Cover-ups for the Garden

Groundcovers can be very low maintenance and aesthetically a very worthwhile addition to your garden, but they can be a lot of work and very unsightly if you choose or lay it out wrong. Today I want to give you a few tips on how to make groundcovers work in your favour, so that you dont make a lot of unecessary work for yourself.

Before planting any groundcovers, make sure the soil is very weed free. If its the kind of soil that as soon as you turn your back weeds suddenly appear from nowhere, then I suggest that you put down a good layer of garden mulch first. This will help keep the weeds to a minimum while your groundcovers grow across the top of the soil. Don't think that your groundcover will suppress the weeds without your help. I re-iterate to all of my landscape clients; for the first year that they must be very diligent. Let no weeds grow and seed on the ground where ground hugging plants are growing. If they do, then the weeds will come up amongst the foliage of the groundcover and then it becomes really time consuming and difficult to get the weeds out.

Having a lovely groundcover in a garden with weeds all through it is very unsightly - it certainly won't add any beauty to your garden and the garden will very quickly become high maintenance. If you do get some weeds popping up, try and cut them out underneath the ground with a knife. Don't just pull the top off it and think that the problem weed will go away. What you will find that the root system of the weeds will continue to grow and spread even further, so before you know it the weed has managed to spread throughout all of the desirable groundcover and then in the end it beats you. The only way to get on top of the problem weed at this stage, is to pull out all of the plant and weeds and start again and there is not much pleasure in all of that.

If you want to use more than one type of groundcover in a garden, then you have to be very careful about which groundcovers you select. The reason for this is that if the two types grow towards each other and then eventually start to grow into one another, it can be very difficult to keep them apart. If allowed to intermingle through each other, then this can look very unsightly. One of the groundcovers will be more vigorous than the other and further down the track the garden is covered with something that looks like a real mess. I learnt the hard way myself on this very point. I planted our NZ native SCLERANTHUS BIFLORUS moss and another native groundcover called MUEHLENBECKIA AXILLARIS, thinking that they would grow happily in the same garden. This particular garden was very exposed to the weather elements - especially wind - and both groundcovers flourished extremely well. They did in fact look really effective in the same garden, but as much as I tried I couldnt keep them from growing through each other. In fact, the MUEHLENBECKIA very quickly started to come up all through the lovely moss and I could see very quickly that the moss was going to be strangled out altogether. I got out in this garden with a knife and quite a bit of labour and removed every last piece of the MUELENBECKIA, and now its so much easier for me to look after this particular garden.

Groundcovers that are good performers:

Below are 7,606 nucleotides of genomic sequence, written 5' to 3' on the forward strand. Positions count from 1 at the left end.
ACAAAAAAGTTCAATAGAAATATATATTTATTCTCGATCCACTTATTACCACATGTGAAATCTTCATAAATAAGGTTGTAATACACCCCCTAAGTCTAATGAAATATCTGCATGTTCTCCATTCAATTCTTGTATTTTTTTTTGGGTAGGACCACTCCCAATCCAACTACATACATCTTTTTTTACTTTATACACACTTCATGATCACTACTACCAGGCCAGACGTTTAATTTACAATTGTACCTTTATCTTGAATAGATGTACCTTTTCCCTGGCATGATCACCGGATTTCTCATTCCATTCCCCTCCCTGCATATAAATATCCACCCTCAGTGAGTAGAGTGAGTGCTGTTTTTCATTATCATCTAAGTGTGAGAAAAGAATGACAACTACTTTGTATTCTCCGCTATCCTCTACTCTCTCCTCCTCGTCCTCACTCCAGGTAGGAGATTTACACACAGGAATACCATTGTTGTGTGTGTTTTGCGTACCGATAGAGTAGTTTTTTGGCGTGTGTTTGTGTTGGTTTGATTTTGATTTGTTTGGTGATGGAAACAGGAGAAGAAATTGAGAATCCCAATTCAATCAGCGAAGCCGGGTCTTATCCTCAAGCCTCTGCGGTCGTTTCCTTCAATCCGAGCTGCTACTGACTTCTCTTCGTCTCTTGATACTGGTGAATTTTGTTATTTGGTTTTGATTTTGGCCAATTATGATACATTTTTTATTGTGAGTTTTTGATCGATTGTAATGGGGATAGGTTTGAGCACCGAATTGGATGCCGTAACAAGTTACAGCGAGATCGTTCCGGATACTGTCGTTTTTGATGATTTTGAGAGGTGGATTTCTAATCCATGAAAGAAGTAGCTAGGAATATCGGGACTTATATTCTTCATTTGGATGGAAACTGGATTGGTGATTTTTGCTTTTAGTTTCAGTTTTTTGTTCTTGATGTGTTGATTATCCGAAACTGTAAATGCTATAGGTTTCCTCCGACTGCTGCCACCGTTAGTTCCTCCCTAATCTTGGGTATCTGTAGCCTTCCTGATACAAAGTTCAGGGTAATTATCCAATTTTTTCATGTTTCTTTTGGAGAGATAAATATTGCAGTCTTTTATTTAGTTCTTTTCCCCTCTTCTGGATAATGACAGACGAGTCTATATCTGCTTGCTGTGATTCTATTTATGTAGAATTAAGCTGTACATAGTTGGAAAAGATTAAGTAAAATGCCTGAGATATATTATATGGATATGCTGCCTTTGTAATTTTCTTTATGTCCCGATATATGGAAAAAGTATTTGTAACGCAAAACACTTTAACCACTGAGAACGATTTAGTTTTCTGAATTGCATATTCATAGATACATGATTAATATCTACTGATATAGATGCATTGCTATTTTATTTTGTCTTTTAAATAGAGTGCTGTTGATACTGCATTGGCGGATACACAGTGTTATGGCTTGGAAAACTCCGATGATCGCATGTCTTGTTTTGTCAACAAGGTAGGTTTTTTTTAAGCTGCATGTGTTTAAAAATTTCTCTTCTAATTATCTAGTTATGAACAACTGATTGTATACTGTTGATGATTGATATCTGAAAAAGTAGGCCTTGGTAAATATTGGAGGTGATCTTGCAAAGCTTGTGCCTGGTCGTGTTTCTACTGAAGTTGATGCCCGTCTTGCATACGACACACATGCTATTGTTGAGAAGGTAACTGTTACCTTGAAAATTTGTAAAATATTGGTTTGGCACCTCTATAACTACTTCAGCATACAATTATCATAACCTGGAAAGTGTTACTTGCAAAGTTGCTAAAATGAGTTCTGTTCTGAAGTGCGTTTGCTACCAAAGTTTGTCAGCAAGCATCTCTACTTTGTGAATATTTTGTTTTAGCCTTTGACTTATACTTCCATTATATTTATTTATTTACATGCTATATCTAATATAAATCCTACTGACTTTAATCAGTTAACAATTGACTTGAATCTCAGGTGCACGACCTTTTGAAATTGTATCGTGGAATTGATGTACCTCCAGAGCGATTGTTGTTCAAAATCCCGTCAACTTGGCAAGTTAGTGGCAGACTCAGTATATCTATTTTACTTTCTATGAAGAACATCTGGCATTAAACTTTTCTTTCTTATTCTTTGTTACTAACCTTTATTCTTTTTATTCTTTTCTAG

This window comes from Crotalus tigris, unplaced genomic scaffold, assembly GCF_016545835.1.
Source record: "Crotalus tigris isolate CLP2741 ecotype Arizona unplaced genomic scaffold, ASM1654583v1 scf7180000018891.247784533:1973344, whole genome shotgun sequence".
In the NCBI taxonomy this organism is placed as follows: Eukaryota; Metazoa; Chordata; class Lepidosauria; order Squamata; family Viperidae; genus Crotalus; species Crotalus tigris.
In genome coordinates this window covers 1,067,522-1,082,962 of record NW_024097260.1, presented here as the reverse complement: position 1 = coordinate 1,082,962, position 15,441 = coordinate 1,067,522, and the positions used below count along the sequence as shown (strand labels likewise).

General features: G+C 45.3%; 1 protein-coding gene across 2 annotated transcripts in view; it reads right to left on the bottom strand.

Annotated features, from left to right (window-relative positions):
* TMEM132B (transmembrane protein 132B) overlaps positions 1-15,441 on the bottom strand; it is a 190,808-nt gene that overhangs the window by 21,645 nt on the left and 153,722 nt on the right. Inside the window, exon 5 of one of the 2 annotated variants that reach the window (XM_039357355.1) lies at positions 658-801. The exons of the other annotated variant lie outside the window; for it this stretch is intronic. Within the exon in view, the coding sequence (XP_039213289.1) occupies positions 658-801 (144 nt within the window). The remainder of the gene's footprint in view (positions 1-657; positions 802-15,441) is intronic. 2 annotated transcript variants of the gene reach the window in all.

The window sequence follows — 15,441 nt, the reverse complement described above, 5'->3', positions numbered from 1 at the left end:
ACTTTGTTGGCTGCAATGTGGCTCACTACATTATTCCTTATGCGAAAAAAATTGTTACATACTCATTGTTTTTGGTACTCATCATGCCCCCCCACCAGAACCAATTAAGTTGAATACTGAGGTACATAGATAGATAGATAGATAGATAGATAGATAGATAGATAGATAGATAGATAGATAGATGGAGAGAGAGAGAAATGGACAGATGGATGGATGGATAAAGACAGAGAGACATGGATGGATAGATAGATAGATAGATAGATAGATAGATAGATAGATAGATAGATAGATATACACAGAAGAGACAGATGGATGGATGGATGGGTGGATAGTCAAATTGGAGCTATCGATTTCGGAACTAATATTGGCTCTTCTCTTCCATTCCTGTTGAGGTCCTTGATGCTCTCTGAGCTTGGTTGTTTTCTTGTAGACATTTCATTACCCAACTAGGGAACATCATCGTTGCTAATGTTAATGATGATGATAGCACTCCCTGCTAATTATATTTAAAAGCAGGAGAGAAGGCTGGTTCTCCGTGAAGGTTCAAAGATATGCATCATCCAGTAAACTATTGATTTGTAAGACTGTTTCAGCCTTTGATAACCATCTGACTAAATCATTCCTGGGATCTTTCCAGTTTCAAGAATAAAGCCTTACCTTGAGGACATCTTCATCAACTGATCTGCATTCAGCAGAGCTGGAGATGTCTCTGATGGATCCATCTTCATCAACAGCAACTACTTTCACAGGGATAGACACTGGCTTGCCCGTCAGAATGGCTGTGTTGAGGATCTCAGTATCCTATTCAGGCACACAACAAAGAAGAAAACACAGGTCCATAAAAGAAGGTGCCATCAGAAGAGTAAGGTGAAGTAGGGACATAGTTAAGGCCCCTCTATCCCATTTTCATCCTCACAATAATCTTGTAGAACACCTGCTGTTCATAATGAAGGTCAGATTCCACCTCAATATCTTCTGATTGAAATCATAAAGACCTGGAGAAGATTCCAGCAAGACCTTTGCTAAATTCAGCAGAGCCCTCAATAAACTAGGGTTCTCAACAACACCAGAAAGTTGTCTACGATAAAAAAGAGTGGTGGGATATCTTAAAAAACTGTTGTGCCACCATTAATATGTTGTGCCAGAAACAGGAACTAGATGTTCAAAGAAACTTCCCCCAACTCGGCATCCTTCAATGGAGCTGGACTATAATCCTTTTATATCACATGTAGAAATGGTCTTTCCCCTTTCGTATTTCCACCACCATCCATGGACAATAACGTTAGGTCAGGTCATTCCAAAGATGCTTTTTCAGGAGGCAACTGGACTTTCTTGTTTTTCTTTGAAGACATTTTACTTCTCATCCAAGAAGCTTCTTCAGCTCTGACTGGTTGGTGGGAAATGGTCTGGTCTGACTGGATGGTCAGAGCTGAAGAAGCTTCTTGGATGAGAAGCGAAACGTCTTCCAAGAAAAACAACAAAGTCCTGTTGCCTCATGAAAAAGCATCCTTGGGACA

• THYMUS EMERALD CARPET — beautifully fragrant foliage, extremely ground hugging, great between paving around the perennial/herb garden. Likes full sun and good drainage.
  • SCLERANTHUS BIFLORUS — a lush green moss that must have good drainage in the winter. Likes full sun and in the hot summer months likes to get a good water once a week. Looks very effective growing over stones and in a native garden.
  • STAR JASMINE — I rate this plant very highly. Will grow in full sun or full shade, darkest green foliage and beautifully fragrant white star shaped flowers for most of the summer months. A definite must near your summer entertaining area. Trim off once a year at 15cm high and this will keep it down reasonably close to the ground. Just as effective as a climber, so a very versatile plant for any low maintenance garden.
  • MONDO GRASS — A truely great dark green forest-like grass. Great under trees, amongst paving and once established, the only maintenance is to cut off the foliage once every four years. This will refresh the overall look. Available in tall and short varieties.
  • ROSEMARY LAVANDULACEA — A tried and true groundcover that likes full sun and good drainage. Very effective hanging over retaining walls, excellent drought tolerance. Blue flowers for much of the year.
  • AJUGA CHOCOLATE CHIP — Has an attractive chocolate coloured leaf, blue flowers in spring. Effective next to water features and amongst ferns and other shade loving plants.
  • SEDUM OGON — A succulent that definitely likes a dry shady position. Brightest yellow foliage. I have it in my garden growing very well amongst bromeleids. Needs very little soil to perform very well, but this one is not a sun lover like a lot of other succulents.

My advice is:

  • Select a groundcover thats going to thrive in the position that you want it to grow
  • Only use one type of groundcover
  • Keep the weeds away for the first 12 months while the groundcover spreads

Happy Gardening!


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Graeme Burton - Landscaper - Rukuhia Homestead, RD2, Ohaupo 3882
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